Vacuous Vacation or Summer Holiday?

June 3rd, 2019 Posted by Homeschooling, Practical Parenting, Reading Recommendations 8 comments

Marrying a man born and raised in the British Empire, who speaks “authentic” English expanded my vocabulary. While some words, like queue, made it into my daily speech, others, like bonnet for the hood of the car, never did.

But there is one British word that I have gladly adopted and think is much more joyful and suitable than its American counterpart. I love the way that the British go on holiday rather than vacation. After all, vacation focuses on what you are leaving behind. You are vacating work or school or your daily routine. Holiday is full of mystique and charm, focusing on thrilling activities that will take the place of everyday life.

Holidays are distinct from “holy” days, set aside by religious or even civic duty. When Arthur Ransome titled one of his children’s books, Winter Holiday, he wasn’t talking of Christmas, but rather of what Americans might call winter break. Not surprisingly, as a winter holiday it was not used for going to the dentist, watching TV and sleeping late but instead was a period of adventure and excitement for the protagonists of his story. You might sleep away a break but who would so mistreat a holiday?

There is another dimension to this seemingly minor vocabulary difference. When you vacate or take a break from something, there is an implication that it is a burden you are happy to shrug off. In contrast to that, a holiday means that there is a fleeting (after all holidays can’t last forever) opportunity on the calendar. A subtle point, perhaps, but subtleties can have big impact.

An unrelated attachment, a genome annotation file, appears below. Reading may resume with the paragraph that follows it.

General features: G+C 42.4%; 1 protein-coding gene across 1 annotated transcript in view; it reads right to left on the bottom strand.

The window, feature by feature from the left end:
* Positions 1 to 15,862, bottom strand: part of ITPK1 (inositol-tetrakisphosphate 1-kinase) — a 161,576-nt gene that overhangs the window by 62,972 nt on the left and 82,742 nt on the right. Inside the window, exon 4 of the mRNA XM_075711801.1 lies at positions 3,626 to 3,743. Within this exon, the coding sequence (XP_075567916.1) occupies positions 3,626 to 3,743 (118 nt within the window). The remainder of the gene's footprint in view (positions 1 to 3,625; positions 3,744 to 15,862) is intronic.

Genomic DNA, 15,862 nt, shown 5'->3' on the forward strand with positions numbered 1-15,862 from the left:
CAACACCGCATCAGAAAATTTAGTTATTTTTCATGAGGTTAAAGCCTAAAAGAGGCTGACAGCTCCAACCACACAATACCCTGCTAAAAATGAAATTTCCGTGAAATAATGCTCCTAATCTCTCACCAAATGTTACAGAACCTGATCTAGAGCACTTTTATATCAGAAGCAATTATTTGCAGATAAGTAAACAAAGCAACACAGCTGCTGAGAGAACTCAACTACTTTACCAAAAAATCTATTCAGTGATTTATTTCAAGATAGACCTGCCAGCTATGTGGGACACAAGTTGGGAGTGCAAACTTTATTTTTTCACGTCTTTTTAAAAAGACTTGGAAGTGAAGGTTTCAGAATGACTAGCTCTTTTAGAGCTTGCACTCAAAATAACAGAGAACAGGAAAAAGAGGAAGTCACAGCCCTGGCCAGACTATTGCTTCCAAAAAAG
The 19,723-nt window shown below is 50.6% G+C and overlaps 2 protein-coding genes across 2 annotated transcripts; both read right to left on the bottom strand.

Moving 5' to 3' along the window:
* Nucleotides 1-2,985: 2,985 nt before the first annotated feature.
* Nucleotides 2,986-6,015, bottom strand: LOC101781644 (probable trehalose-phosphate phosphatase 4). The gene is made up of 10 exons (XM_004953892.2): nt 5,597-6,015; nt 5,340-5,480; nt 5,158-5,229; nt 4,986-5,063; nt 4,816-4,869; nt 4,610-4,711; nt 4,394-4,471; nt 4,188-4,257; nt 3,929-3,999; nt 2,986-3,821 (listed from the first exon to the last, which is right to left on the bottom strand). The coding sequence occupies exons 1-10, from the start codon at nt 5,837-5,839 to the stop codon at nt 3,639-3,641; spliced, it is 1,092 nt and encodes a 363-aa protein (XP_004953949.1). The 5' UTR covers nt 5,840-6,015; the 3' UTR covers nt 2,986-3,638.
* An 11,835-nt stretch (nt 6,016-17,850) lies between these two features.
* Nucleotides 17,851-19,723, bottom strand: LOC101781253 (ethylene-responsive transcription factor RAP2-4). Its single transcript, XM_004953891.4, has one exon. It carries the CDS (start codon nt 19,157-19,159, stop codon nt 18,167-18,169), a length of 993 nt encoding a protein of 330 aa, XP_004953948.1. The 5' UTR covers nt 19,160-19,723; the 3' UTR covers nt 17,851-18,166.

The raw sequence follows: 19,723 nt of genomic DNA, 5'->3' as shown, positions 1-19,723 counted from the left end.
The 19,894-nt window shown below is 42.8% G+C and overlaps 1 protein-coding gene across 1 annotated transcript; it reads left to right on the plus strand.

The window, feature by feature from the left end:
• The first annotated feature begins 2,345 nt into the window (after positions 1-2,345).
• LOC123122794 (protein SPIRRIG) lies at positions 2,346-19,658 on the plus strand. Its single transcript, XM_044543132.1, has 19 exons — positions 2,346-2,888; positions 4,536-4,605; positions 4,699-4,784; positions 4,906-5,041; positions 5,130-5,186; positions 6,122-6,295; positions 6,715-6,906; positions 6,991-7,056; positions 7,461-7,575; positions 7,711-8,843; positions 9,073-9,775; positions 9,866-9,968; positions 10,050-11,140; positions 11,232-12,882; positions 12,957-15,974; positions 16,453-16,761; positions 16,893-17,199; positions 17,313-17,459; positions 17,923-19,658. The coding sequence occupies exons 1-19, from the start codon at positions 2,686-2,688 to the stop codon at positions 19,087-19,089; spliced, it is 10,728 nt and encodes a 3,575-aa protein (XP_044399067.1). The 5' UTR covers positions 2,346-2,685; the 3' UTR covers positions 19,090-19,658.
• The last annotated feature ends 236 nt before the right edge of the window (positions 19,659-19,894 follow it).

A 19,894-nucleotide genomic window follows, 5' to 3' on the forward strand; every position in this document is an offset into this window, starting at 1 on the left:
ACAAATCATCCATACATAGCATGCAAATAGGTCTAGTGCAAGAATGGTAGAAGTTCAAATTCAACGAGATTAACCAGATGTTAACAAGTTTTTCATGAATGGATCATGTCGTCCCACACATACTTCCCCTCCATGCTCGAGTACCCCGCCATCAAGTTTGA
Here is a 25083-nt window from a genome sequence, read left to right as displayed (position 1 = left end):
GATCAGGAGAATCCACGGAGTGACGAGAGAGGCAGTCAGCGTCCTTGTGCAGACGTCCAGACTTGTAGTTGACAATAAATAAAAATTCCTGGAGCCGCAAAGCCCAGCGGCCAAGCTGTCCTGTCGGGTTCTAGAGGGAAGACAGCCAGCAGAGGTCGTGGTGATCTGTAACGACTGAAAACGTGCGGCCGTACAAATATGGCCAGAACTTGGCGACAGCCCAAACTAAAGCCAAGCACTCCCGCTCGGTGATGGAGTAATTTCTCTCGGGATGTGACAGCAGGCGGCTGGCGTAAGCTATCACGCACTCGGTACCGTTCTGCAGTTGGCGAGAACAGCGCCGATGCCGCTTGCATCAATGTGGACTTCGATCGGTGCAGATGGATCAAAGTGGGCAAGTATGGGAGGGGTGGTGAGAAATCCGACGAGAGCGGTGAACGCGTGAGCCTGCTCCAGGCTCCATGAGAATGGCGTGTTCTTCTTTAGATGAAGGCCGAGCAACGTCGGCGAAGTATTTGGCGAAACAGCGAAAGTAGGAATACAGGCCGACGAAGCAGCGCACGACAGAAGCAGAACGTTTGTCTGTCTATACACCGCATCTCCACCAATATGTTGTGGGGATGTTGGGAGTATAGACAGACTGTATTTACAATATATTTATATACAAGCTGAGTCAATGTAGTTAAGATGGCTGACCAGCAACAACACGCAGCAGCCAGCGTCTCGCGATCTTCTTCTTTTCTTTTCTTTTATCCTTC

So, as students come to the end of their school year, I don’t want to wish them a happy vacation. Anyone with a few unencumbered days should have plans to execute, ideas to implement, and dreams to realize. If imaginations are too shriveled to think beyond the ordinary, I would suggest tossing the electronics and investing in copies of some classic British children’s literature like that of Richmal Crompton, Enid Blyton, E. Nesbit, and of course, Arthur Ransome. Expand your vocabulary as you read them aloud to your children on a blanket at the beach or park. After all, how often do holidays come around?

 

Tags: , , , ,

8 comments

I love the concept of “holiday” rather than vacation. My family is a great fan of Arthur Ransome’s books and I’ve been reading one or more aloud every summer to my children for about 29 years! It was nice to hear someone else recommend these books. We’ve also read many of Enid Blyton’s books–her Adventure series was among the first books my youngest son ever read by himself. My 8 children have all been inspired toward more constructive and creative play during their “holidays” by the delightful characters in these stories, but I had never quite thought of the word itself in quite that way before. Thank you for sharing the thought and I will be passing it on to my grown children who are now parents of their own young adventurers!

Susan Lapin says: